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UK green industrial revolution plan ’10 times too ambitious’

Unions have criticized the British government’s plans for a “green industrial revolution” as being seriously lacking in ambition in scale and urgency.

Dave Moxham, deputy general secretary of the Scottish Trades Union Congress, criticized the magnitude of the plans for the whole of the UK as he testified to the Scottish Affairs Committee this week. He described the government’s climate plan as “10 times too unambitious”.

The plan, published in November 2020, includes 10 points to support a “green industrial revolution” in the UK. It aims to expand sectors such as hydrogen, offshore wind, EVs and carbon capture and storage technology by mobilizing £12bn in funding.

However, the Labor Party noted at the time that only £4bn of the proposed money was actually new and the “remote” funding is not up to the scale of what is needed to tackle climate change and unemployment.

“I’m just going to keep it there; it’s 10 times underambitious,” Moxham said. “We’ve put forward research from Transition Economics suggesting that such a level of investment would only work for Scotland.

We make no apologies for that level of ambition. We would like to see it 10 times more ambitious.”

Asked about the ‘Build Back Better’ scheme to support economic growth after the pandemic, Moxham reiterated his argument that the plan is an order of magnitude underambitious:

sounds right in terms of what the effect of that investment is […] they use Keynesian arguments, but they don’t do the logic of it, which is, spend 10 times as much, and I really mean 10 times as much.” Unite the Union’s national officer Bob MacGregor said all related contracts should create jobs in the U.K.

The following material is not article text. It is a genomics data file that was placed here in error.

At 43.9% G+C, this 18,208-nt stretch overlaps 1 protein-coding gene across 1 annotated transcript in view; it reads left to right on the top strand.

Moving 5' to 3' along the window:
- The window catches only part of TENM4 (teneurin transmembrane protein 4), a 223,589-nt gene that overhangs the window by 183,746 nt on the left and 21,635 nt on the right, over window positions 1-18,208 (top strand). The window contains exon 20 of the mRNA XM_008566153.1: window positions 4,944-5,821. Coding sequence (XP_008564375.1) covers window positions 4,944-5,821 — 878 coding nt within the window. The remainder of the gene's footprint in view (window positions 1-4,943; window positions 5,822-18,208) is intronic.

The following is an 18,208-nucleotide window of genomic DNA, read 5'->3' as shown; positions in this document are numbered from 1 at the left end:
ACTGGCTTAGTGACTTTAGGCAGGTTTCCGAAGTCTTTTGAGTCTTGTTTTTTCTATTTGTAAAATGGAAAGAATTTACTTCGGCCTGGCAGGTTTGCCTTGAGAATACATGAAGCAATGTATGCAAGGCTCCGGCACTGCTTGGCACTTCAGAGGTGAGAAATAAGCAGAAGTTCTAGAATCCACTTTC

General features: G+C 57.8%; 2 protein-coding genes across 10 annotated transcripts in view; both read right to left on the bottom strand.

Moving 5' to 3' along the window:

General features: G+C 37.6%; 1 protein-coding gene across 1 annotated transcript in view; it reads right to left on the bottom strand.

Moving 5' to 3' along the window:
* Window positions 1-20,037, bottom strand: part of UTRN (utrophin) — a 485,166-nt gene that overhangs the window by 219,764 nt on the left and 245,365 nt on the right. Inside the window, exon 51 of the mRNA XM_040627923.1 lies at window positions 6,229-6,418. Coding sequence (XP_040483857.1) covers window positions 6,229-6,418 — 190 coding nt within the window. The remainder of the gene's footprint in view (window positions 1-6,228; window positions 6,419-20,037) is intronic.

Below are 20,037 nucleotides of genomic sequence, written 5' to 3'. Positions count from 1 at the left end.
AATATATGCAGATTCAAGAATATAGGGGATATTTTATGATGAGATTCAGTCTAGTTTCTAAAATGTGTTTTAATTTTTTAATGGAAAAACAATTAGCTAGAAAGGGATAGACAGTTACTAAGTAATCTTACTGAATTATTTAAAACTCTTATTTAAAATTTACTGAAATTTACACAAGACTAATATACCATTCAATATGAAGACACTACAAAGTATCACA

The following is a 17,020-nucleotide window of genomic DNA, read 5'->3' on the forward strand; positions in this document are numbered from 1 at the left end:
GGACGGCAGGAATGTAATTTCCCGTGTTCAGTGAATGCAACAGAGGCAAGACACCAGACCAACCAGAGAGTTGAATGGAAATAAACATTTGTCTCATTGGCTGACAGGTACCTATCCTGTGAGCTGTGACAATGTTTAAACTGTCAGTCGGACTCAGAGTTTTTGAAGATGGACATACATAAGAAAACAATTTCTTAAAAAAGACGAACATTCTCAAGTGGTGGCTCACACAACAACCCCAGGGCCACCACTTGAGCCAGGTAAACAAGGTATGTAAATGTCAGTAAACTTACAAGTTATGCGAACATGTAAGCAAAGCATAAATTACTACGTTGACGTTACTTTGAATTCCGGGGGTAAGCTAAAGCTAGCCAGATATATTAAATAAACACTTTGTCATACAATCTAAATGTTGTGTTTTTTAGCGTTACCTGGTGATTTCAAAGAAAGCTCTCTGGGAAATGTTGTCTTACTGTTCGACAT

“We are looking for infrastructure investment and not importing it: make it here, build it here, use it here,” he said. he according to a PA News report. “The opportunities are huge if the investment is made in the sustainable sector.

If public money is being spent there must be conditions for most of it to be built in the UK. “These companies get these contracts , making them spin halfway around the world and they float around on these big ships, damaging the planet, when we should have the supply chain in the UK.

Ultimately, it’s the public who buys the electricity that pays for these projects. It’s the future electricity costs that will drive these projects in.

“The public is paying for it, the public should benefit from it with jobs, good quality jobs quality in the UK, on ​​the coasts of Scotland, as we will spend the rest of our lives staring at these wind projects from our shores.

Meanwhile, the Office for Budget Responsibility has warned that the UK faces the triple threat of Covid, climate change and mounting debt. It warned that delayed climate action could lead to an additional three percent effect on GDP.

In the baseline scenario of early decarbonisation, the impact on the UK’s “debt mountain” would be less severe than the pandemic, with a 21 percent (£469 billion) increase in GDP to net debt in 2050-51;

under the worst possible circumstances (no decarbonisation action), UK debt would reach 289 percent of GDP by the end of 2100.